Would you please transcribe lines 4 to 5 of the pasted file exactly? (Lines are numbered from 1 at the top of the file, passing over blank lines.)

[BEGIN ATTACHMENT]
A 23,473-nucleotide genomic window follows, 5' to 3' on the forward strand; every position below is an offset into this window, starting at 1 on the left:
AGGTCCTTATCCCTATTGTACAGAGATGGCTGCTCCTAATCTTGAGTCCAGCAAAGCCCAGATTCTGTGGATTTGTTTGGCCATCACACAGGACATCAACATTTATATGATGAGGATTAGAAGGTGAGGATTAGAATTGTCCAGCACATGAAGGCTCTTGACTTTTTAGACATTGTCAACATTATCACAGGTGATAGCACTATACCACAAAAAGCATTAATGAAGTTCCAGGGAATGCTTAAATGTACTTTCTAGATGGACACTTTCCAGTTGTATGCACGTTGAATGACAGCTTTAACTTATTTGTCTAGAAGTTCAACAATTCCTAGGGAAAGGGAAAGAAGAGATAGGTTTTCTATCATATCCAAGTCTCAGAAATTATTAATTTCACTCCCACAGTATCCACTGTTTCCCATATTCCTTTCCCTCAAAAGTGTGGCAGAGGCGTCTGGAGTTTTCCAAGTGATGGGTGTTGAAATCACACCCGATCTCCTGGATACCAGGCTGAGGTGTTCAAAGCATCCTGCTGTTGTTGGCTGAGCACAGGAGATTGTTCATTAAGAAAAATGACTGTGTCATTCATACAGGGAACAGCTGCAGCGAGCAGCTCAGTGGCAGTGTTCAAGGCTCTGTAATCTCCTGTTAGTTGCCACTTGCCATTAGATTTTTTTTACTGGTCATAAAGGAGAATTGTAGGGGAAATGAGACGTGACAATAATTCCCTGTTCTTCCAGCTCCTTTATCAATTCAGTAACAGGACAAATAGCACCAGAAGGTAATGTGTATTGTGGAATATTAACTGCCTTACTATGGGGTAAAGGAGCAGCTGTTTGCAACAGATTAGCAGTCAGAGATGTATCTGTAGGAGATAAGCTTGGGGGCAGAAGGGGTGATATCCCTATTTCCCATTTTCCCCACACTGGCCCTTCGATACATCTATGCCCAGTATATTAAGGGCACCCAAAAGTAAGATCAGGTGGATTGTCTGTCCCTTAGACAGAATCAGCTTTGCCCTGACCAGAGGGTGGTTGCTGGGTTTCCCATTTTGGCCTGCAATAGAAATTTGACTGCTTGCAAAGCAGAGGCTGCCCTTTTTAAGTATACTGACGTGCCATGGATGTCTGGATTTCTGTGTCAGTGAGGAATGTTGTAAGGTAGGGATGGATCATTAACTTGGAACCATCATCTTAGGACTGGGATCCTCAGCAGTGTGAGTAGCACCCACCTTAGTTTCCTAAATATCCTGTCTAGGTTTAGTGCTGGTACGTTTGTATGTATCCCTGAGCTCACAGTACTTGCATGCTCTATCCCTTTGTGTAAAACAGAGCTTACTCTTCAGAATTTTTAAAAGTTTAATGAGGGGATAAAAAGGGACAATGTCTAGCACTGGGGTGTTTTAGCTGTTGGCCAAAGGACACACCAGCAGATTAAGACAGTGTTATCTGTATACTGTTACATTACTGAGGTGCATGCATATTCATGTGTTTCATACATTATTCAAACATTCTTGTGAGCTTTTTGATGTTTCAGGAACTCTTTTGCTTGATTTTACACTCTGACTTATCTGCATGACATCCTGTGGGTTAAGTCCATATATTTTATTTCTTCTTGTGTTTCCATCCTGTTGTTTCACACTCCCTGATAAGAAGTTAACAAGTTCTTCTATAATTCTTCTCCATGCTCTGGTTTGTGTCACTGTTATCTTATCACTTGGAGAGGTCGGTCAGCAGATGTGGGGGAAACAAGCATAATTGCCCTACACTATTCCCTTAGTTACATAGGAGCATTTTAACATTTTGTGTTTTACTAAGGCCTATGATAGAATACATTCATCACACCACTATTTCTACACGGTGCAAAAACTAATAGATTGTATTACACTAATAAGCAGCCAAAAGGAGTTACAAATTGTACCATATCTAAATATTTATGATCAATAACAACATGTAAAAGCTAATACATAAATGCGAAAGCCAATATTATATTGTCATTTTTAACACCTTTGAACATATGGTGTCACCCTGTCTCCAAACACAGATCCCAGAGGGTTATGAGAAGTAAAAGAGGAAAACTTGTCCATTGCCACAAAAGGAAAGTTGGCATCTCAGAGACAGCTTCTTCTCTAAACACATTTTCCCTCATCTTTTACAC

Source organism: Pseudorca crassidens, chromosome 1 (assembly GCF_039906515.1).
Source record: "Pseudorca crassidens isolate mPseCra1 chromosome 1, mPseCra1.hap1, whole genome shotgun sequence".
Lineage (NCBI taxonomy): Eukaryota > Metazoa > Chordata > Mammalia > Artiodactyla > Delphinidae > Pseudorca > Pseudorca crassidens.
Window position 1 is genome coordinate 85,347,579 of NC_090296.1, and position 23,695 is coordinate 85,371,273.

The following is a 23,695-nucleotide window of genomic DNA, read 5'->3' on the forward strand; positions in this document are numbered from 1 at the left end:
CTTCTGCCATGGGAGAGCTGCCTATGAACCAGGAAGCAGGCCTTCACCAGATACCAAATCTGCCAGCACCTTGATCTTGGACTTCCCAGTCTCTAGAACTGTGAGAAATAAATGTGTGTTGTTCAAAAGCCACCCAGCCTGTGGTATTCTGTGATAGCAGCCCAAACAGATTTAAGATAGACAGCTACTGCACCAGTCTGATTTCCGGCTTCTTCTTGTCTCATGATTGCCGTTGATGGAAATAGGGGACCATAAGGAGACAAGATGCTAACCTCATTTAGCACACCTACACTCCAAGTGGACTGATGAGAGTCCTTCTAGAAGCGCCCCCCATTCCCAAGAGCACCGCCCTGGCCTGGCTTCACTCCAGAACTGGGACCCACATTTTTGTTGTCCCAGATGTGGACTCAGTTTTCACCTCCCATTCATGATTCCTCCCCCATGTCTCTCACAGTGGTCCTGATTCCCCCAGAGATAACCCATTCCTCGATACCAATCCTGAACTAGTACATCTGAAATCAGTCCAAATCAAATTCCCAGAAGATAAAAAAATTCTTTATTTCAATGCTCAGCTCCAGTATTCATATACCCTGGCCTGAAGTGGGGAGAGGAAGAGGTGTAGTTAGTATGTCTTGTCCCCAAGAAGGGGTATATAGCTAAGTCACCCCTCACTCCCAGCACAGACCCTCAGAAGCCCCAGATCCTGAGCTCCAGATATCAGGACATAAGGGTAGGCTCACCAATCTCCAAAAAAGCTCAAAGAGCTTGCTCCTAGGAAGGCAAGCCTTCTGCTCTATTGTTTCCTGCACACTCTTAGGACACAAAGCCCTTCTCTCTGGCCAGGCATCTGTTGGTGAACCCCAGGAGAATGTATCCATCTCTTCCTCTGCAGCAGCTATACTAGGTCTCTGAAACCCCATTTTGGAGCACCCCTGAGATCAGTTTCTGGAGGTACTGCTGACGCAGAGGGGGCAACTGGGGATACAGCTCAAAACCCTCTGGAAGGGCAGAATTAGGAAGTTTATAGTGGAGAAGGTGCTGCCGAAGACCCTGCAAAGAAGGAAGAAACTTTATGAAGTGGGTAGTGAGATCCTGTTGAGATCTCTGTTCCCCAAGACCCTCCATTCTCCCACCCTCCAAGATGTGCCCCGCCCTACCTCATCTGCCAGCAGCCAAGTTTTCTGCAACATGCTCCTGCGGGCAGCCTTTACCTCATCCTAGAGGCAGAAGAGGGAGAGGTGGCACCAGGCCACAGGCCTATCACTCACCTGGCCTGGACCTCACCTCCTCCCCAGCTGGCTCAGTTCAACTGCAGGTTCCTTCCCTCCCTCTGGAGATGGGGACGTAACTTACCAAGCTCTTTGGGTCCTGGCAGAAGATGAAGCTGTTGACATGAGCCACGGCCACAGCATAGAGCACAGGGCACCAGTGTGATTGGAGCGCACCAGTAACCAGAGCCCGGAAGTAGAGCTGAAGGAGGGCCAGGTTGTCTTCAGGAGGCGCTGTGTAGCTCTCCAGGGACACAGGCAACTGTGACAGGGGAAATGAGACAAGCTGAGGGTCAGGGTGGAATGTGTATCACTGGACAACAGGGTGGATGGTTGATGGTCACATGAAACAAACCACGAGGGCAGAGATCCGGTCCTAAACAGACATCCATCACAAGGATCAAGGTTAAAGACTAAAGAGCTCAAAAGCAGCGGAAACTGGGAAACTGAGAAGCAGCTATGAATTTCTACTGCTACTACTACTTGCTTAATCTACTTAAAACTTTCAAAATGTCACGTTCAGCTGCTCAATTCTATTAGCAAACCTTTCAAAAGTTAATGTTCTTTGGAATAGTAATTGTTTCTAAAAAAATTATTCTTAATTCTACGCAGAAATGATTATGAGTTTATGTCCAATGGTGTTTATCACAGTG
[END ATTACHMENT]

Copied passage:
Source record: "Pseudorca crassidens isolate mPseCra1 chromosome 1, mPseCra1.hap1, whole genome shotgun sequence".
Lineage (NCBI taxonomy): Eukaryota > Metazoa > Chordata > Mammalia > Artiodactyla > Delphinidae > Pseudorca > Pseudorca crassidens.